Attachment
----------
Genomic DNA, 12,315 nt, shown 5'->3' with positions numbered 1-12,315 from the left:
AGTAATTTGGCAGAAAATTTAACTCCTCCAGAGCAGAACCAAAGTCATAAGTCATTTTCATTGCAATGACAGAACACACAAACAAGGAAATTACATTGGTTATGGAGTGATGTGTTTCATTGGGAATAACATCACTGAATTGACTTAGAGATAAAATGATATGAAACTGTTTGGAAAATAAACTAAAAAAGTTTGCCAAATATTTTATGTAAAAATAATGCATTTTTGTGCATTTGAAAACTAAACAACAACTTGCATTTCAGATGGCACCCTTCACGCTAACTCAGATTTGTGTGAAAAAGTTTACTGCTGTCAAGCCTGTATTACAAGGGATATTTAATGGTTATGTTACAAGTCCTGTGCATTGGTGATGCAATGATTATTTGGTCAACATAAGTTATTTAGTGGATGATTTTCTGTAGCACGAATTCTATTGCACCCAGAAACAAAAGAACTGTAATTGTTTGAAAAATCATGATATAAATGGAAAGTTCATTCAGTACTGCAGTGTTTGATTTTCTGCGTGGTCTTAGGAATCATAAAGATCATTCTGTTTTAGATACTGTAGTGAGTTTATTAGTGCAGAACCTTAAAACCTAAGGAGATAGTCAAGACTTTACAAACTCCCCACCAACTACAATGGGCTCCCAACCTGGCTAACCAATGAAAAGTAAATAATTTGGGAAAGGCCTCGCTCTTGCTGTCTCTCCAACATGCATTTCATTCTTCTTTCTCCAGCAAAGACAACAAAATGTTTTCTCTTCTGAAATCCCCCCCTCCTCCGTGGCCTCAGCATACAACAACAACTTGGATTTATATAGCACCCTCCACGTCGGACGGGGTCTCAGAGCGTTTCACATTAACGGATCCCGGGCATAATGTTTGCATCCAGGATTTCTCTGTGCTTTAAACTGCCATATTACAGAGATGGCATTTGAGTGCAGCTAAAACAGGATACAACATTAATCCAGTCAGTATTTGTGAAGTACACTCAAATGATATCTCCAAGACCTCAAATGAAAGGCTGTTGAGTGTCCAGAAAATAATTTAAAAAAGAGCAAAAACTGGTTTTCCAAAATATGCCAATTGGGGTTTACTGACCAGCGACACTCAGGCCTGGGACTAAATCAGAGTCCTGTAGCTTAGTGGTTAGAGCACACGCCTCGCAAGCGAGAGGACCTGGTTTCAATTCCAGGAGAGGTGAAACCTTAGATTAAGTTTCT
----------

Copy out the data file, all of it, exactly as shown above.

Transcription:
Genomic DNA, 12,315 nt, shown 5'->3' with positions numbered 1-12,315 from the left:
AGTAATTTGGCAGAAAATTTAACTCCTCCAGAGCAGAACCAAAGTCATAAGTCATTTTCATTGCAATGACAGAACACACAAACAAGGAAATTACATTGGTTATGGAGTGATGTGTTTCATTGGGAATAACATCACTGAATTGACTTAGAGATAAAATGATATGAAACTGTTTGGAAAATAAACTAAAAAAGTTTGCCAAATATTTTATGTAAAAATAATGCATTTTTGTGCATTTGAAAACTAAACAACAACTTGCATTTCAGATGGCACCCTTCACGCTAACTCAGATTTGTGTGAAAAAGTTTACTGCTGTCAAGCCTGTATTACAAGGGATATTTAATGGTTATGTTACAAGTCCTGTGCATTGGTGATGCAATGATTATTTGGTCAACATAAGTTATTTAGTGGATGATTTTCTGTAGCACGAATTCTATTGCACCCAGAAACAAAAGAACTGTAATTGTTTGAAAAATCATGATATAAATGGAAAGTTCATTCAGTACTGCAGTGTTTGATTTTCTGCGTGGTCTTAGGAATCATAAAGATCATTCTGTTTTAGATACTGTAGTGAGTTTATTAGTGCAGAACCTTAAAACCTAAGGAGATAGTCAAGACTTTACAAACTCCCCACCAACTACAATGGGCTCCCAACCTGGCTAACCAATGAAAAGTAAATAATTTGGGAAAGGCCTCGCTCTTGCTGTCTCTCCAACATGCATTTCATTCTTCTTTCTCCAGCAAAGACAACAAAATGTTTTCTCTTCTGAAATCCCCCCCTCCTCCGTGGCCTCAGCATACAACAACAACTTGGATTTATATAGCACCCTCCACGTCGGACGGGGTCTCAGAGCGTTTCACATTAACGGATCCCGGGCATAATGTTTGCATCCAGGATTTCTCTGTGCTTTAAACTGCCATATTACAGAGATGGCATTTGAGTGCAGCTAAAACAGGATACAACATTAATCCAGTCAGTATTTGTGAAGTACACTCAAATGATATCTCCAAGACCTCAAATGAAAGGCTGTTGAGTGTCCAGAAAATAATTTAAAAAAGAGCAAAAACTGGTTTTCCAAAATATGCCAATTGGGGTTTACTGACCAGCGACACTCAGGCCTGGGACTAAATCAGAGTCCTGTAGCTTAGTGGTTAGAGCACACGCCTCGCAAGCGAGAGGACCTGGTTTCAATTCCAGGAGAGGTGAAACCTTAGATTAAGTTTCT